THE LOST COLUMNIST –
Remembering Bobby Unser
Bobby Unser took his first win at the Indy 500 in 1968, the summer I left for Vietnam. He would win it twice more, once in the 70’s and one more time in the 80’s. He won a lot of other races as well.
But in the 60’s when I was growing up, Indy was the race to win. The one everyone paid attention to every Memorial Day Weekend. The rest of the time we went drag racing. Or worked on our cars getting them ready to go drag racing. Or we rode motorcycles.
Indy was the only race my friends and I followed that went longer than a quarter-mile.
So, whomever won Indy was a big deal to us, and to most of America. Indy was as much Memorial Day weekend as picnics, barbecues, hot dogs, hamburgers, apple pie and a trip to the beach.
Sometime in the mid 1990’s I pulled into a hotel in Durango, Colorado on my way home to California. As luck would have it, one of my friends was shooting a motorcycle commercial the following day, and he and the crew were headquartered at the same hotel I was staying.
I ran into my friend in the lobby, and he invited me to join him and his guests for dinner that evening at 8:00. It was a small group of people, and when I arrived I found myself seated next to Bobby Unser. I couldn’t believe it. But there he was.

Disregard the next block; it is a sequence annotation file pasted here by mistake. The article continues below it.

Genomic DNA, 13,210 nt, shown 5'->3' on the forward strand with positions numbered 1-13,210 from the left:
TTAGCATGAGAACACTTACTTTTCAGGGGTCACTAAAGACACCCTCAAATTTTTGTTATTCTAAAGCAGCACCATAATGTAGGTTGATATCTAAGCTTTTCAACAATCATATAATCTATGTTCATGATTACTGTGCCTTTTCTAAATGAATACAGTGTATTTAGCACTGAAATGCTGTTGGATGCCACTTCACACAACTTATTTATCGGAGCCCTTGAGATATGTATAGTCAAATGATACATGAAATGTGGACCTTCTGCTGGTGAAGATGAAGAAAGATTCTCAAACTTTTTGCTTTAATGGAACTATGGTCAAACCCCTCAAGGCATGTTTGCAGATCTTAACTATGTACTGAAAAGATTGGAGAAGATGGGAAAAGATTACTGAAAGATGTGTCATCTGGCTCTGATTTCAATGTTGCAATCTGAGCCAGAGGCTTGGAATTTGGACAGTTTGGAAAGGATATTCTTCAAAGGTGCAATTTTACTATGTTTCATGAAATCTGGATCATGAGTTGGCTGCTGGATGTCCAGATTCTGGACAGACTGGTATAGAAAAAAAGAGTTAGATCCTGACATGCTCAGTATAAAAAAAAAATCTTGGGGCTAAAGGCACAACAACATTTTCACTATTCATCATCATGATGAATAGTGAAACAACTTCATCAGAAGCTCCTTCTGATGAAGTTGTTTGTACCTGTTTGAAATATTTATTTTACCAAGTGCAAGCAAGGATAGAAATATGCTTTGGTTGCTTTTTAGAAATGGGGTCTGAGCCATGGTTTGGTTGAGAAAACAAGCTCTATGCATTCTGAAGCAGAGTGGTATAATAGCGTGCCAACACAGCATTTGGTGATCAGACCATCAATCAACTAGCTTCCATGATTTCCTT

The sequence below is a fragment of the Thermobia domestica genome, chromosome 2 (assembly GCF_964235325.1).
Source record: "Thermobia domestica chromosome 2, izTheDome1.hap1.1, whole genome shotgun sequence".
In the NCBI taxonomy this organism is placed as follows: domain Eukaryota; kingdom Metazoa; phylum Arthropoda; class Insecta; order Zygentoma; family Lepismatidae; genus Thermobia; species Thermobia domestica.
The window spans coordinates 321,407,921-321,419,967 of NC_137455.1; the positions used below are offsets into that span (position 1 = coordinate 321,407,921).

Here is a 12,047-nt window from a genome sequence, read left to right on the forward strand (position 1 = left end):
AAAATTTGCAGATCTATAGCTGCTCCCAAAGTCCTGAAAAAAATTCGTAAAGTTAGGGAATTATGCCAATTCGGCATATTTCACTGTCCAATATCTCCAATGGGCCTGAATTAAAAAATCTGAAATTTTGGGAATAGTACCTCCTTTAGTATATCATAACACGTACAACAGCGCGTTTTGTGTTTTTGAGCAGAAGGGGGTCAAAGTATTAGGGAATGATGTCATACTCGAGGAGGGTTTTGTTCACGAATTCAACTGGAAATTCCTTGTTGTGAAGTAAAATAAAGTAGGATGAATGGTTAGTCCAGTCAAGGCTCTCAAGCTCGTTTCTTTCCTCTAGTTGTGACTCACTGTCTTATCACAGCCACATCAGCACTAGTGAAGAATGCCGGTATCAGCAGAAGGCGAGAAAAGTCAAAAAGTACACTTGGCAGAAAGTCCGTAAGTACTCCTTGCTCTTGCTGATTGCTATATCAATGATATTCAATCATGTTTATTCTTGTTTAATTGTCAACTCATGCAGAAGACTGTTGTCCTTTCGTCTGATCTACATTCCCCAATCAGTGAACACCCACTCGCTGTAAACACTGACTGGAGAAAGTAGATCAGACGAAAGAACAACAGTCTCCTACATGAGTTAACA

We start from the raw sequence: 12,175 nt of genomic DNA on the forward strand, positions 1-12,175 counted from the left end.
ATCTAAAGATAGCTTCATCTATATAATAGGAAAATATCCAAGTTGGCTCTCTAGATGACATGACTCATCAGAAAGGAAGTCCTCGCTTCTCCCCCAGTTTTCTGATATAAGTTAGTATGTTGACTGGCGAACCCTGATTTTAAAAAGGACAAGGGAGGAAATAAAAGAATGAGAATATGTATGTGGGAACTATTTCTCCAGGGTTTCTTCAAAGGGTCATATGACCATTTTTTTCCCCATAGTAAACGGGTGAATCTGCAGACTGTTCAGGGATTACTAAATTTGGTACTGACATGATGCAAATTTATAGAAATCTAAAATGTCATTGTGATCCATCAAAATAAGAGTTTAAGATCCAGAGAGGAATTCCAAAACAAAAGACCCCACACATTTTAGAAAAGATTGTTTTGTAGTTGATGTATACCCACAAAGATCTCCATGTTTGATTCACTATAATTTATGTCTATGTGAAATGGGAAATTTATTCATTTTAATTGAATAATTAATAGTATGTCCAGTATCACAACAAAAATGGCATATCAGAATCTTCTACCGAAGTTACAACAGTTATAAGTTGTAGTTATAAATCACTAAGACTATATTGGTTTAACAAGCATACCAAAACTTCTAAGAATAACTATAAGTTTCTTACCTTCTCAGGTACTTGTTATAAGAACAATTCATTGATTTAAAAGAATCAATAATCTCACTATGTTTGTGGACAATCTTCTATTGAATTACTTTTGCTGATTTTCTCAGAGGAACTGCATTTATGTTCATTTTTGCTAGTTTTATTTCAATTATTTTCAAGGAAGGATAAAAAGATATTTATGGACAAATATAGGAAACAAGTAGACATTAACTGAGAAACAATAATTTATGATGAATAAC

Lacking anything of real importance to say, I somehow managed to blurt out an opening line about wood stoves, chopping wood and heating your home in the mountains. I lived in a stone house in Northern California at the time, just above 3000 feet, and I needed to heat my house about ten months out of the year. To do that, I had two wood stoves burning through about 10 cords of wood a year.
Somewhere I had read that Bobby Unser had a ranch house in the mountains of New Mexico, and I wondered how he heated it. Bobby Unser could talk about practically anything. But he loved talking about the ranch.
For the next 3 hours we talked about the ranch, the mountains, wood stoves, chopping, stacking and drying wood, Pike’s Peak, motorcycles, motorhomes, helicopters and the importance of flying in the mountains with an experienced pilot that knew the mountains of Colorado and New Mexico, and knew how to fly in them really well.
What should have been just another overnight in a hotel somewhere, on my way to somewhere, turned into one of the most memorable evenings of my life. I don’t even remember the rest of the trip, all because of one chance encounter.
The following morning I bid farewell to everyone, pulled on my leather riding gear, climbed on my motorcycle and headed for California.
I never saw Bobby Unser again. But I never forgot that evening in Durango. Bobby Unser had that kind of effect on people. He had a warm smile and a welcoming way about him. You just liked him, straight away. You couldn’t help it.
So when I saw Steven Cole Smith’s excellent piece in Autoweek on Bobby Unser’s passing last week, my mind naturally drifted back to that one evening in Durango years ago. Bobby Unser had that effect on people.
Once you met him, you’d never forget him. He could sit down and talk with anyone and make them feel at ease. As if he’d known them all his life. Even if he only knew them for one evening.